In addition to the preparation of conventional copolymers which are prepared by the polymerization of one or more of the novel derivatives of this invention together with one or more vinyl comonomers, it is also possible to prepare graft copolymers wherein the derivatives of this invention are polymerized in the presence of previously prepared vinyl polymers such as polyolefins, polyvinyl halides and polyvinyl esters. The resulting graft copolymers also exhibit excellent crosslinking ability upon being exposed to ultra-violet and visible light.
In order to crosslink the novel copolymers of this invention, it is merely necessary to expose them to ultraviolet or visible light, i.e. to radiation having a wavelength of 200 to 7,000 A., for a period of time which is suflicient to accomplish the desired amount of crosslinking and yet which will not result in any undersirable degradation of the copolymer, said degradation being in the form of oxidation and chain cleavage of the copolymer and being manifested by discoloration and a marked deterioration in the physical properties of the copolymer composition. The length of exposure will also be dependent on the source of radiation as well as on the distance between the source and the copolymer sample.
The crosslinking procedure may be conducted while the copolymer is still in the initial physical form resulting from the polymerization procedure. However, it is preferred and more convenient to elfect the crosslinking reaaction after the polymer has been formed into a shaped article, e.g. a film, coating, or molded article. In either instance, the degree of crosslinking will be determined by the extent to which the copolymer has been insolubilized. Thus, for example, if the copolymer is still in solution, crosslinking will be evidenced by the progressive precipitation or gellation of the dissolved copolymer. On the other hand, if the copolymer has been formed into a shaped article, crosslinking will be noted by the resistance exhibited by the shaped article to solvents in which it would ordinarily dissolve or soften.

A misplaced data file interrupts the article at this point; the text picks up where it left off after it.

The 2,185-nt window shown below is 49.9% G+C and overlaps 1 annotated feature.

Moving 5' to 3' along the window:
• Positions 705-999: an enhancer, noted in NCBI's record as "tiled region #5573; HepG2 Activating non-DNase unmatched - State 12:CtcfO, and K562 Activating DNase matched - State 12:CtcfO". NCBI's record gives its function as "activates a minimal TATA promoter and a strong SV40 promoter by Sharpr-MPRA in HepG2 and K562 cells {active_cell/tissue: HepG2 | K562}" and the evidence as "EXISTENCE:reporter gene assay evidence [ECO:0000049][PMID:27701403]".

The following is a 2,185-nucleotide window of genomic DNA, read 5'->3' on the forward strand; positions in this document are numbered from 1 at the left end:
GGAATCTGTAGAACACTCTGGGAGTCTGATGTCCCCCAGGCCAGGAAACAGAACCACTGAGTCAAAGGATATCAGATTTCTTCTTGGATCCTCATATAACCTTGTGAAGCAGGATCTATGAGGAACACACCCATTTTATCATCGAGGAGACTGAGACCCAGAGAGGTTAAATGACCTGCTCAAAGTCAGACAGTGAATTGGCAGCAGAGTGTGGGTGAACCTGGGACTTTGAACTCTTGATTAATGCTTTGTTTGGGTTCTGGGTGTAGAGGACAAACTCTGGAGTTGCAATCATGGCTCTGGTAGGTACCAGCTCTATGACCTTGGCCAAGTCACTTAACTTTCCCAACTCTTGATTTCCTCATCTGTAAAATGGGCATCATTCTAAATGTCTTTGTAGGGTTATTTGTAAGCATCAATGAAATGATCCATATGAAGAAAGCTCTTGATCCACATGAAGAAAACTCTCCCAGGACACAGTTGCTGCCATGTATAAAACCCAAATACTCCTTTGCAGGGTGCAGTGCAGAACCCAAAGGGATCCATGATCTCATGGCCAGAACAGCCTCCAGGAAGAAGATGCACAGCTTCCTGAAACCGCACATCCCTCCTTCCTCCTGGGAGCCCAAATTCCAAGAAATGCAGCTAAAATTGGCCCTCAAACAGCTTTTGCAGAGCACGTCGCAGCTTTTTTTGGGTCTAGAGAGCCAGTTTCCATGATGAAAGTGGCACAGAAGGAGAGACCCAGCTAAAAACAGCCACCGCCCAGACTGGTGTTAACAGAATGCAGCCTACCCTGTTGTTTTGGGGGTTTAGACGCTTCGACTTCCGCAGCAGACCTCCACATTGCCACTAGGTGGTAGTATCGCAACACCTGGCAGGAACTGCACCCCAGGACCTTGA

The resulting crosslinked compositions can now be used for a wide variety of applications. Thus, they may be used in applications wherein high oil, grease and solvent resist- 9 ance as well as increased stiffness are required. Specifically, they may be used in photo-reproduction processes, in processes wherein it is desirable to engrave or carve intricate shapes and/or designs without the use of cutting tools, and in industrial construction, etc.